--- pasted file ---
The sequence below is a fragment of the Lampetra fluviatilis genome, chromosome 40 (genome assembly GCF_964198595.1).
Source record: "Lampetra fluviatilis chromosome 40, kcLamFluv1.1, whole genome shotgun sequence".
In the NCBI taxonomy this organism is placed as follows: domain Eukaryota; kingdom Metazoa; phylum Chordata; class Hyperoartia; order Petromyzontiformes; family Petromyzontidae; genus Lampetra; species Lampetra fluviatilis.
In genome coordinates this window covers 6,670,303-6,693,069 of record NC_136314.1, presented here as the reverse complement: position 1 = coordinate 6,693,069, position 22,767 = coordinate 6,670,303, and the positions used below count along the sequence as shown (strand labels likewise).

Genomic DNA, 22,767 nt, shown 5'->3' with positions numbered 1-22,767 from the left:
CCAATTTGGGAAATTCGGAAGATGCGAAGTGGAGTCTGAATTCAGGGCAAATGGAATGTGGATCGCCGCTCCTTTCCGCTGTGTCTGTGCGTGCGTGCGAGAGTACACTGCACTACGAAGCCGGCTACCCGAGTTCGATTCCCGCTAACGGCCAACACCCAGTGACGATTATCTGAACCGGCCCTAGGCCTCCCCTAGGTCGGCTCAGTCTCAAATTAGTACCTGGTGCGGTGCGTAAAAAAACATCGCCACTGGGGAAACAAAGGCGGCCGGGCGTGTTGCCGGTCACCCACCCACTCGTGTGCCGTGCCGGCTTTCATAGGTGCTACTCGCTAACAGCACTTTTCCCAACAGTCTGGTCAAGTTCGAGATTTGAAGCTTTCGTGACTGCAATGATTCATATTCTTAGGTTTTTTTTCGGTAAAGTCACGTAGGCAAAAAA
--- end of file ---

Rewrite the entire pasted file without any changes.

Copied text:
The sequence below is a fragment of the Lampetra fluviatilis genome, chromosome 40 (genome assembly GCF_964198595.1).
Source record: "Lampetra fluviatilis chromosome 40, kcLamFluv1.1, whole genome shotgun sequence".
In the NCBI taxonomy this organism is placed as follows: domain Eukaryota; kingdom Metazoa; phylum Chordata; class Hyperoartia; order Petromyzontiformes; family Petromyzontidae; genus Lampetra; species Lampetra fluviatilis.
In genome coordinates this window covers 6,670,303-6,693,069 of record NC_136314.1, presented here as the reverse complement: position 1 = coordinate 6,693,069, position 22,767 = coordinate 6,670,303, and the positions used below count along the sequence as shown (strand labels likewise).

Genomic DNA, 22,767 nt, shown 5'->3' with positions numbered 1-22,767 from the left:
CCAATTTGGGAAATTCGGAAGATGCGAAGTGGAGTCTGAATTCAGGGCAAATGGAATGTGGATCGCCGCTCCTTTCCGCTGTGTCTGTGCGTGCGTGCGAGAGTACACTGCACTACGAAGCCGGCTACCCGAGTTCGATTCCCGCTAACGGCCAACACCCAGTGACGATTATCTGAACCGGCCCTAGGCCTCCCCTAGGTCGGCTCAGTCTCAAATTAGTACCTGGTGCGGTGCGTAAAAAAACATCGCCACTGGGGAAACAAAGGCGGCCGGGCGTGTTGCCGGTCACCCACCCACTCGTGTGCCGTGCCGGCTTTCATAGGTGCTACTCGCTAACAGCACTTTTCCCAACAGTCTGGTCAAGTTCGAGATTTGAAGCTTTCGTGACTGCAATGATTCATATTCTTAGGTTTTTTTTCGGTAAAGTCACGTAGGCAAAAAA